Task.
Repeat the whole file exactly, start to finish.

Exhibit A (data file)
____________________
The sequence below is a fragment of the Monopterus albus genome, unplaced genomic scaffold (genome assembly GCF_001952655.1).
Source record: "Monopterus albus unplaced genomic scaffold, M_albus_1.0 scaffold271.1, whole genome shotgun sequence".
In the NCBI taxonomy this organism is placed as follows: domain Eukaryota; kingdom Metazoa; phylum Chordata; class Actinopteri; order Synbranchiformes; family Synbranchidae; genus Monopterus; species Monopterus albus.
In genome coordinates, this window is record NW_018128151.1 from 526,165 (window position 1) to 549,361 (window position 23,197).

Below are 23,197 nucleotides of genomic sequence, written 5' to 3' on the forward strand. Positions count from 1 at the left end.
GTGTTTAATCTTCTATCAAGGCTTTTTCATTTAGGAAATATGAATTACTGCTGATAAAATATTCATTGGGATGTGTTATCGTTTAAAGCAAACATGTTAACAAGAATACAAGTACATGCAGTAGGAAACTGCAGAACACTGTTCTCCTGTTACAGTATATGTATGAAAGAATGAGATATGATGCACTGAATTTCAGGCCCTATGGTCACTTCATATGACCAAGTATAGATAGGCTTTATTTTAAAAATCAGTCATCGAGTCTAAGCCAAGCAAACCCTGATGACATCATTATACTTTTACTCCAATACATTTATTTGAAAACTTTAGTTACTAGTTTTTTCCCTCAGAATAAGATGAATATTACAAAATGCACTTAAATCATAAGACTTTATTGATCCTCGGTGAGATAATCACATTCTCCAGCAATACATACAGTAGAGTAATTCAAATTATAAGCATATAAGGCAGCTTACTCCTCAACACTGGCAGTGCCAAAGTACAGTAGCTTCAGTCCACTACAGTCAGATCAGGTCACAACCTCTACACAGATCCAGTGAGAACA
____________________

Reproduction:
The sequence below is a fragment of the Monopterus albus genome, unplaced genomic scaffold (genome assembly GCF_001952655.1).
Source record: "Monopterus albus unplaced genomic scaffold, M_albus_1.0 scaffold271.1, whole genome shotgun sequence".
In the NCBI taxonomy this organism is placed as follows: domain Eukaryota; kingdom Metazoa; phylum Chordata; class Actinopteri; order Synbranchiformes; family Synbranchidae; genus Monopterus; species Monopterus albus.
In genome coordinates, this window is record NW_018128151.1 from 526,165 (window position 1) to 549,361 (window position 23,197).

Below are 23,197 nucleotides of genomic sequence, written 5' to 3' on the forward strand. Positions count from 1 at the left end.
GTGTTTAATCTTCTATCAAGGCTTTTTCATTTAGGAAATATGAATTACTGCTGATAAAATATTCATTGGGATGTGTTATCGTTTAAAGCAAACATGTTAACAAGAATACAAGTACATGCAGTAGGAAACTGCAGAACACTGTTCTCCTGTTACAGTATATGTATGAAAGAATGAGATATGATGCACTGAATTTCAGGCCCTATGGTCACTTCATATGACCAAGTATAGATAGGCTTTATTTTAAAAATCAGTCATCGAGTCTAAGCCAAGCAAACCCTGATGACATCATTATACTTTTACTCCAATACATTTATTTGAAAACTTTAGTTACTAGTTTTTTCCCTCAGAATAAGATGAATATTACAAAATGCACTTAAATCATAAGACTTTATTGATCCTCGGTGAGATAATCACATTCTCCAGCAATACATACAGTAGAGTAATTCAAATTATAAGCATATAAGGCAGCTTACTCCTCAACACTGGCAGTGCCAAAGTACAGTAGCTTCAGTCCACTACAGTCAGATCAGGTCACAACCTCTACACAGATCCAGTGAGAACA